A crucial Griffith University research program focusing on digitally-enabled rehabilitation technology for spinal cord injury (SCI) has received a $3.8 million funding boost courtesy of the Motor Accident Insurance Commission (MAIC).
Dr Claudio Pizzolato from the School of Health Sciences and Social Work (SHS) and the Griffith Centre for Biomedical and Rehabilitation Engineering (GCORE), with Adjunct Research Fellow Dr Dinesh Palipana and their team will use the funding to further develop the BioSpine research program which aims to help people with an SCI regain some of their motor and sensory function.
Dr Pizzolato said BioSpine combines the effect of multiple rehabilitation technologies and drug therapy, with the next step involving testing the intervention on volunteers.
“Essentially, it will enable the team to get BioSpine ready for commercialisation,” Dr Pizzolato said.
“We will also further develop non-invasive technologies to boost neural recovery after a spinal cord injury which we can hopefully introduce into a clinic setting so people can access these life-changing methods outside of the university.”
Approximately 20,800 Australians are living with SCI and 350-400 people sustain a new SCI each year.
Of these injuries 80 per cent are due to traumatic injury and just under half are from motor vehicle accidents.
A clinical study is currently underway assessing the long-term effects of BioSpine’s new type of rehabilitation following a sustained intervention on motor sensory function of people with SCI.
Dr Palipana said the next stage of the BioSpine project would look at integrating the next level of electrical stimulation of the spine.
“We have expert talent at Griffith with new talent soon to arrive to develop this area as it’s one of the interventions that has shown the most promise for restoring function in people with an SCI,” Dr Palipana said.
“It’s during this phase that we hope to generate some more exciting results for people with paralysis, and if we can help improve someone’s quality of life, then that is a huge achievement.”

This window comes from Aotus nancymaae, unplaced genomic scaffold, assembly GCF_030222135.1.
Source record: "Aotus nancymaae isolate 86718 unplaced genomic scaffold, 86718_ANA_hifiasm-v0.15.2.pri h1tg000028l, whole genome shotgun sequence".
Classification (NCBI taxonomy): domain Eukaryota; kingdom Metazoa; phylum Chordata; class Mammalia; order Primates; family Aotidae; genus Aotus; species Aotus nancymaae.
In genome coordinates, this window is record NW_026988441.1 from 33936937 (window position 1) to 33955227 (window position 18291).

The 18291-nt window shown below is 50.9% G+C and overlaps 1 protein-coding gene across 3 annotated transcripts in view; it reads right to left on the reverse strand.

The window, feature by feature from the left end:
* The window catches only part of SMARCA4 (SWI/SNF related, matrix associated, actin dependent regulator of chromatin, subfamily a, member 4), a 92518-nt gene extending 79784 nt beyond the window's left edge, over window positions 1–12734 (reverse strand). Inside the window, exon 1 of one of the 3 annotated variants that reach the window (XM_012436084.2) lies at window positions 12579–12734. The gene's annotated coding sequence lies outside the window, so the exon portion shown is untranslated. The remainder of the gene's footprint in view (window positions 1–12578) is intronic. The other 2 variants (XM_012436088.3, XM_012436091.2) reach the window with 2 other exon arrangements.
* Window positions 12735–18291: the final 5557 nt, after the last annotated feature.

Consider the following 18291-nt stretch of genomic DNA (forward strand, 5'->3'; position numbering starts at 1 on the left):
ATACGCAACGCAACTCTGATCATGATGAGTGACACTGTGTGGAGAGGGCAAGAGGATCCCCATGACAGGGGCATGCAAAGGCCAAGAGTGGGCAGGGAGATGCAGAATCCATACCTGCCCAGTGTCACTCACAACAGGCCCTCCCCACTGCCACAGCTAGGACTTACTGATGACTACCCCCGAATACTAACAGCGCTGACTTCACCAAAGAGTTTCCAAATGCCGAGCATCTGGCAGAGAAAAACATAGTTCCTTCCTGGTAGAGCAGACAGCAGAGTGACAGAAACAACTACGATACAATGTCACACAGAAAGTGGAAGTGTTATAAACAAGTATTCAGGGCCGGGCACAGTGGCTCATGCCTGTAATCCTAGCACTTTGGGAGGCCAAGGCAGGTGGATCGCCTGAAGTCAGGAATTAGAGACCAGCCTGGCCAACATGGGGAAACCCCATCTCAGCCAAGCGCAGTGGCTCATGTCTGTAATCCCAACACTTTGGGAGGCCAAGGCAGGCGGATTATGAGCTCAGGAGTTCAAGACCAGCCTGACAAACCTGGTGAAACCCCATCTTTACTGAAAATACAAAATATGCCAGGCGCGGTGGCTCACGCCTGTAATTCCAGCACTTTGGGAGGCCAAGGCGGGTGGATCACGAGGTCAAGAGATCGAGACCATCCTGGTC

Insurance Commissioner Neil Singleton said MAIC’s continued support for the Biospine team reflected the promising outcomes of Biospine 1.0, which MAIC has supported over the last three years.
“Biospine 2.0 is an opportunity to both accelerate and validate these different technologies and approaches, bringing them a step closer to being introduced to those with spinal cord injuries,” Mr Singleton said.
“Spinal cord injuries represent a significant cost to Queensland motorists as well as the Queensland healthcare system.
“Incremental improvements in sensation and motor skills will be a major step in increasing both independence and quality of life while reducing both scheme and health care costs.”
In collaboration with Senior Lecturer Tim Marsh from Griffith Film School (Creative Arts Research Institute-CARI) and industry partners Myriads Studios, he said: “We’ll further explore the integration of BioSpine BCI technologies with immersive, spatial and virtual worlds, enabling participants to play games, compete in sports, wander/explore environments and worlds, and dance, act, and perform.”
Queensland’s Health Minister Shannon Fentiman said the additional funding was being put towards an important purpose.
“The entire team at Griffith, including Dr Pizzolato and Dr Palipana, are doing incredible work through the BioSpine research program,” Minister Fentiman said.
“This ground-breaking work has the potential to improve the lives of thousands of people living with spinal cord injuries, and we are all so grateful for what they are doing.
“It goes hand-in-hand with the Queensland Government’s recent announcement of $5 million to begin delivering a new state-of-the-art spinal injuries unit in Queensland.”
BioSpine is a cross disciplinary project across Griffith including GCORE, Advanced Design and Prototyping Technologies Institute (ADaPT), SHS, School of Engineering and Built Environment, and Griffith Film School.
External collaborators include Prof Yang D Teng, from the Harvard Medical School and Harvard-Australia fellow, the Gold Coast University Hospital, and Gold Coast industry partner Myriad Studios.